equality and human rights
PUBLICATIONS FROM 1982 – 1999
Brief to the Canadian Human Rights Act Review Panel. Submitted by: Action travail des femmes, La Table féministe de concertation provinciale de l”ontario, and NAWL. December 1999, 69p. ISBN:1-895996-53-8
This brief was the basis of a NAWL presentation to the Canadian Human Rights Act Review Panel in October 1999 in Vancouver. The brief addresses issues of procedures, such as speedier complaint processing and guaranteed access to the Canadian Human Rights Tribunal, as well as substantive changes to the Act. Drawing on a series of case studies, NAWL’s Brief illustrates how the Act itself is in fact a source of discrimination.
The NAWL presentation to the United Nations seeks to bring to the attention of the International Committee on Economic, Social and Cultural Rights the impact on Canadian women of Canada’s failure to realize the social and economic rights guaranteed by the International Covenant on Economic, Social and Cultural Rights.
The brief congratulates the government for including sexual orientation in the list of prohibited grounds of discrimination in the Canadian Human Rights Act. However, it criticizes the government for allowing a free vote on this issue.
NAWL’s presentation with the National Organization of Immigrant and Visible Minority Women of Canada and the Elizabeth Fry Society focused on the programming needs of incarcerated women, the impact of the “wife assault as a crime” strategy, and the need for diversity on the bench.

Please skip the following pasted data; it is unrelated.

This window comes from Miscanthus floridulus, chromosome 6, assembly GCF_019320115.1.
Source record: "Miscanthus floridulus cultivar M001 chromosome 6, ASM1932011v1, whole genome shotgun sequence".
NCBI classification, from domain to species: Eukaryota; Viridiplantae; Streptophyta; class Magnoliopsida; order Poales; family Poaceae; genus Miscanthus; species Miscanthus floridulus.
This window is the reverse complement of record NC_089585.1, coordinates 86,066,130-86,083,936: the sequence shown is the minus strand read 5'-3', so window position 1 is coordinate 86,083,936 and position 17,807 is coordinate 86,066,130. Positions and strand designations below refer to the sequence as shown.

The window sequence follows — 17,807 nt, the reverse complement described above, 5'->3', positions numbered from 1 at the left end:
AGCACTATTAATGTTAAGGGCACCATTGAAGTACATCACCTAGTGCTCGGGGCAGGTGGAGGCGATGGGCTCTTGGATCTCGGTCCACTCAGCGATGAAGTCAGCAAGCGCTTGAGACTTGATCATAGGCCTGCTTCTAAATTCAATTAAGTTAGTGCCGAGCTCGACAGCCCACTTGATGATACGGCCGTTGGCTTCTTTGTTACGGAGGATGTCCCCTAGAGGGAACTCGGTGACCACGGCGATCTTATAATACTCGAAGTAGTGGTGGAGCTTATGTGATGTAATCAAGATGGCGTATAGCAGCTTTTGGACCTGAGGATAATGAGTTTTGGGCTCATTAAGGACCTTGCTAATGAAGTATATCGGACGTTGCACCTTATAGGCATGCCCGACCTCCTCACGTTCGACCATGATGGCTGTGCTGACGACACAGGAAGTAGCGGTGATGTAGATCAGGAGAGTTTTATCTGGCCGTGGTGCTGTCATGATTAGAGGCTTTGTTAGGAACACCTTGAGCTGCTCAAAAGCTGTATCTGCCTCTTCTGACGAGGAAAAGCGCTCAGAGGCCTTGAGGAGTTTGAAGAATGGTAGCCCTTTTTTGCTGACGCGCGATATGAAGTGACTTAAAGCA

The Honourable Bertha Wilson’s keynote address to NAWL’s Tenth Biennial Conference Healing the Past, Forming the Future.
A response by NAWL to various federal proposals for amending the Constitution of Canada.
NAWL responded to Ontario legislation that recognizes a new category of “partners” (in addition to spouses). The document comments on the implications of this category for lesbian and gay partners, and advocates for a guarantee of explicit consent to treatment for pregnant women.
Shows how Bill C-31 has had the effect of pitting native women and men against each other and that the entire Indian Act is riddled with difficulties.
Elderly women are at a grave economic disadvantage in Canadian society. Yet this study of the legal status of aging women indicates that current legal remedies are inadequate. The author describes the complex set of regulations affecting women living in institutions. Legal protections do not always have their intended effects, resulting in paternalism. The paper also discusses critically the power of human rights legislation to remedy age discrimination.
Focuses on implications for women’s equality rights. Analyses the contentious issues surrounding Charter rights in clause 3 and clause 16, limits on section 2, and makes recommendations on federal spending powers, female appointments to the Supreme Court and other matters.
Deals with the procedural and substantive weaknesses of 1986 legislation, and makes specific recommendations for amendments to the Act, including primacy of the Act, procedure from complaint to hearing to appeal, affirmative action as a remedy, prohibited grounds of discrimination, systemic discrimination and the duty to make reasonable accommodation.
Analyses the Charter and its implications for women.
Both a “How-to” and a theoretical discussion of the basis for intervention by third parties in litigation.
Outlines changes that could improve the proposed 1982 Charter legislation.